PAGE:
‘Four Good Days’ is a searing drama that deals with the problems plaguing society due to substance abuse. Addiction opens a dark and grim path that can break down the person piece by piece over a period of time. The trauma and pain infiltrate filial life and create deep wedges in the mind of the addicts and the people near them. A road to recovery is always on the horizon, but it is a tough journey where the collective effort must be sustained. ‘Four Good Days’ follows Molly, a heroin addict trying to cleanse herself from the vices. Following 15 failed attempts, reconciliation with her mother seems like a farfetched thought.
Molly’s mother, Deb, sometimes doesn’t want to love her daughter after feeling betrayed time and again. But her instincts get the better of her judgment as she tries to rebuild their trust. Despite the harrowing ordeals, Deb immerses herself in the process of Molly’s recovery. However, circumstances complicate the road to recovery with every passing moment. The real-life problems showcased in the film caught our attention, and we decided to look through the origins of the story. Here’s what we found out!
Is Four Good Days Based on a True Story?
Yes, ‘Four Good Days’ is based on a true story. The film is based on an article by Eli Saslow, titled ‘How’s Amanda? A Story of Truth, Lies, and an American Addiction,’ that appeared in the Washington Post on July 23, 2016. Amanda, whose experience the film is based on, has seen her fair share of pain in life. She had been an addict for around a decade and tried almost everything to get rid of addiction. With no apparent prospects for the future, especially when it came to education, she wrote that “boredom, loneliness, anxiety, regret, (and) shame” were some of the reasons for her relapse.
However, to permanently rid herself of this addiction, she tried to pursue a new treatment. A monthly shot of a drug called naltrexone renders the effects of the opiates useless, as it blocks its effects. However, it has considerable side effects if opiates are still present in the body. Amanda had to stay clean for two weeks and pass a drug test before this would happen. In fact, the entire article is centered around Amanda’s attempts at staying sober for four more days to receive the shot.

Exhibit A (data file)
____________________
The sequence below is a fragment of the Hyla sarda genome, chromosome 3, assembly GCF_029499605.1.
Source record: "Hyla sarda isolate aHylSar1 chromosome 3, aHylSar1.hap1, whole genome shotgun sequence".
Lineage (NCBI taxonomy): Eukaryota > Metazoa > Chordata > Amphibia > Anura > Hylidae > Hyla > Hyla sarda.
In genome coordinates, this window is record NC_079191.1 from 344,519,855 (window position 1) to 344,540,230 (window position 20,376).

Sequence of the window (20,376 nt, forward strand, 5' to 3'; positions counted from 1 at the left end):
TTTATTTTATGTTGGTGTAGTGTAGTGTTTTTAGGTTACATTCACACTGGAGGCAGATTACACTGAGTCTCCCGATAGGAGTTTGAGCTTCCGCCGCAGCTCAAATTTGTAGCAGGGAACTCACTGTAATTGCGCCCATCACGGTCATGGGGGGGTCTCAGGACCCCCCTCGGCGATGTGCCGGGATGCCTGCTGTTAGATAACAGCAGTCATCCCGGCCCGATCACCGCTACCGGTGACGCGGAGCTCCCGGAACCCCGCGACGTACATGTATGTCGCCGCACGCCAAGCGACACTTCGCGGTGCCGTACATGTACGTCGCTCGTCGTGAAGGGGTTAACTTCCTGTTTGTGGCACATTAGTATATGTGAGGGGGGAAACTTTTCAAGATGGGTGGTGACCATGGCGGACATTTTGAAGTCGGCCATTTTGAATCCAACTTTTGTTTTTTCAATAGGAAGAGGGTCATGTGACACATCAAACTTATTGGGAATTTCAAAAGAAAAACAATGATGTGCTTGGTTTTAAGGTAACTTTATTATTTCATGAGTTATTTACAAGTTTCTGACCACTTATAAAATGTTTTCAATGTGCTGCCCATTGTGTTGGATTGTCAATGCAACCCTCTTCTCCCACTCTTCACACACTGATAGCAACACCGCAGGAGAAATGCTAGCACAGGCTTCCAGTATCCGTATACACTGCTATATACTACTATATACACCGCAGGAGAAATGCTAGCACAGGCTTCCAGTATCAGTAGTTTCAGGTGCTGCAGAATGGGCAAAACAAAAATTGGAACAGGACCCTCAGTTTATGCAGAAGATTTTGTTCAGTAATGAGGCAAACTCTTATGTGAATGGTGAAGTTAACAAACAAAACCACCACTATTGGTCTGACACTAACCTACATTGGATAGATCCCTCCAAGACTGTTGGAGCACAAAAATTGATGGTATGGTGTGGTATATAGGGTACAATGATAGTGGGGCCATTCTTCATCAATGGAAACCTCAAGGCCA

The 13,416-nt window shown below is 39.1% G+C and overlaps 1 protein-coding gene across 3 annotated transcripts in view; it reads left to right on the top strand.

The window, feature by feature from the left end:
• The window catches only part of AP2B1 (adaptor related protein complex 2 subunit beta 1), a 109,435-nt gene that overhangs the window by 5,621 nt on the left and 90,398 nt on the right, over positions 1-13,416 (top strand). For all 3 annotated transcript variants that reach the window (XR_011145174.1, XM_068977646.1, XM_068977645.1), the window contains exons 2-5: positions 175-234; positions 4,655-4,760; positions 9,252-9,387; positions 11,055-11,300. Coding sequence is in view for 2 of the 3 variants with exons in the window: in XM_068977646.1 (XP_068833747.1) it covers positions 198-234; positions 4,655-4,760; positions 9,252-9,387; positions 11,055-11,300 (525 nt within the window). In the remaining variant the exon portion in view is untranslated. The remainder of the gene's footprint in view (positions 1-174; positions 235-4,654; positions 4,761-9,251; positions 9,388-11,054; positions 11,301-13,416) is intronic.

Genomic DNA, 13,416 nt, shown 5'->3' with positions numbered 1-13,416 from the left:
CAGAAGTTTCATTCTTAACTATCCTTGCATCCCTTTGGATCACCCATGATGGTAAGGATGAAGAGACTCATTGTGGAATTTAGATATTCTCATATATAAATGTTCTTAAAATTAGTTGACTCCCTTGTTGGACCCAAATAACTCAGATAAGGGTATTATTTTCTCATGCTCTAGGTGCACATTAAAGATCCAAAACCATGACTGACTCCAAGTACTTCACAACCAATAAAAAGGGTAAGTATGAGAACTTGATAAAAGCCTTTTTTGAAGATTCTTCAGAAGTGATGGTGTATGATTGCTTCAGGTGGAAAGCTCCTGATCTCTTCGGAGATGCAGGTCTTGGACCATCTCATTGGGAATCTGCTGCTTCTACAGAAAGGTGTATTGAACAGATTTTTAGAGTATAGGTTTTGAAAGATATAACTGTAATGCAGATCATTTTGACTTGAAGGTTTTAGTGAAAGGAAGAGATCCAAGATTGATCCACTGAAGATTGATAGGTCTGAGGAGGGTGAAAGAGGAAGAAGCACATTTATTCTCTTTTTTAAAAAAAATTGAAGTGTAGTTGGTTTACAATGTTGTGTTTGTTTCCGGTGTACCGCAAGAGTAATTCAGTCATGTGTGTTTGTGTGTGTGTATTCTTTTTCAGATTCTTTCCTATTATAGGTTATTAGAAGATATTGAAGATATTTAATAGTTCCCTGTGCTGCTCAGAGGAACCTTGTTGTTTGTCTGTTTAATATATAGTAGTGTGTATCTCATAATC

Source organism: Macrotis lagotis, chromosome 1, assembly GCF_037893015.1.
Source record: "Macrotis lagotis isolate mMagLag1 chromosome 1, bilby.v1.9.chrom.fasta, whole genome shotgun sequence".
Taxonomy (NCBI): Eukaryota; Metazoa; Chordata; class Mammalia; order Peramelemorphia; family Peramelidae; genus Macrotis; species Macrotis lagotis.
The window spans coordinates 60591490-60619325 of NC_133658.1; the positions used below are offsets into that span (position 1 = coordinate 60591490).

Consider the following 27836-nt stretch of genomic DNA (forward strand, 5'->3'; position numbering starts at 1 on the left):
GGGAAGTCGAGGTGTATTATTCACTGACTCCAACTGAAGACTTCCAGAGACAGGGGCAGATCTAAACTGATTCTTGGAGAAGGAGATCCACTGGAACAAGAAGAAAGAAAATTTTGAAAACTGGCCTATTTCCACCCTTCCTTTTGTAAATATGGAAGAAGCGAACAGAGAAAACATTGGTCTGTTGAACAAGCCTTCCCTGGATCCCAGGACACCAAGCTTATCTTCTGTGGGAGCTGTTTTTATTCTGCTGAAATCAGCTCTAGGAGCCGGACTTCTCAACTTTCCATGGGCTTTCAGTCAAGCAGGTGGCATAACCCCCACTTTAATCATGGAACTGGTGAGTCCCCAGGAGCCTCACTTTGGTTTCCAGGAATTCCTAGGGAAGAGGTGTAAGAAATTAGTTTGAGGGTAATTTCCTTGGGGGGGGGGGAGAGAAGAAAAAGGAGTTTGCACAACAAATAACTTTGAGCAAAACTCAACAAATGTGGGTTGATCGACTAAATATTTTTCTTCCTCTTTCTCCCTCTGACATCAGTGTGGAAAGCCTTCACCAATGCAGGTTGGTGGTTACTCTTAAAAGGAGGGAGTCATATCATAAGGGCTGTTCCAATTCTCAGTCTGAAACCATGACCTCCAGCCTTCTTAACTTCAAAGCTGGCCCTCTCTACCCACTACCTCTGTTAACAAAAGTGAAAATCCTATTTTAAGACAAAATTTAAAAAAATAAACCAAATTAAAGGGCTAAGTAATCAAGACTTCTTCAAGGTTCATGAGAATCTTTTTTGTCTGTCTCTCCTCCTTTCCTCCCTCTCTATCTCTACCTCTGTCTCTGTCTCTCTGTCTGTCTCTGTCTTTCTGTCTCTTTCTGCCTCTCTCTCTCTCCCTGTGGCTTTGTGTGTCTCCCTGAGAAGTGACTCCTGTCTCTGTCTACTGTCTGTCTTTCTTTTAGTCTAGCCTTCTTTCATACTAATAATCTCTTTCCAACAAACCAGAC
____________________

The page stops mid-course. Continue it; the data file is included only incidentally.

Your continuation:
Through it all, her mother was by her side. Her mother, Libby, faced the dire situations that accommodate an addiction for the same eleven years and tried to shrug herself off from the effects. However, she felt that it was a part of her responsibility as a mother to be there for her daughter. Libby even attended anti-drug rallies and forced Amanda to take monthly drug tests. Eventually, Amanda received the shot without relapsing. And while hers is one of the few stories that received much attention, there are many people out there who are going through a similar situation.
The article was adapted into a screenplay by director Rodrigo Garcia and Eli Saslow. Garcia noted that problems with no solutions hold a fascination for him. Conjecture served as an interesting premise to build an emotional tale as well. He further added that the doubts in a guardian’s mind — does someone abandons their child or perhaps be an enabler — are key to the story. It was a fertile ground for Garcia’s vision, which he translated to the big screen with considerable pathos while reflecting the reality.
Moreover, Saslow’s works revolve around human stories featuring divisive issues of society. Ranging from racism to addiction and poverty, the author’s oeuvre uncovers the deep impacts of these socio-political issues that leave a deep scar on the collective consciousness. Saslow won the Pulitzer Prize in Explanatory Reporting in 2014 for his coverage of stories regarding food stamps and the glaring problem of hunger. Paired with Garcia’s incisive take on the issue, Saslow helped create a story of addiction and its problems by focusing on the little nuances of a relationship standing in the throes of a breakdown.
Lead actor Glenn Close delved into the issues of motherhood to get a perspective for her character. She said that the feelings of being a mother and the desire for the safety of a child became the most important aspect of her understanding. However, a mother never loses hope in her offsprings. Close felt that this weakness becomes the strength that she masterfully portrays in the film. Every scene of the film reflects reality, and as Amanda Wendler (the daughter) puts it, “And reality’s a trigger.”
The article’s portrayal of the opioid epidemic and the details of a mother-daughter duo ensconced in its vagaries reflect the harsh reality. Mila Kunis, who plays the role of the daughter, worked her way through these details and explored the filial dynamics accentuated by the addiction. The duo’s trials and tribulations form the crux of the story and reflect a worsening situation of the opioid epidemic.
Saslow’s article pinpoints some harsh truths — 350 people start on heroin every day, with drug overdoses becoming the cause of deaths even worse in number than car crashes or suicides. With doctors writing over 200 million opiate prescriptions, the epidemic seems never to end. ‘Four Good Days’ is a haunting depiction of this grim situation and its aftermath on millions of households.
Read More: Best Drug Addiction Movies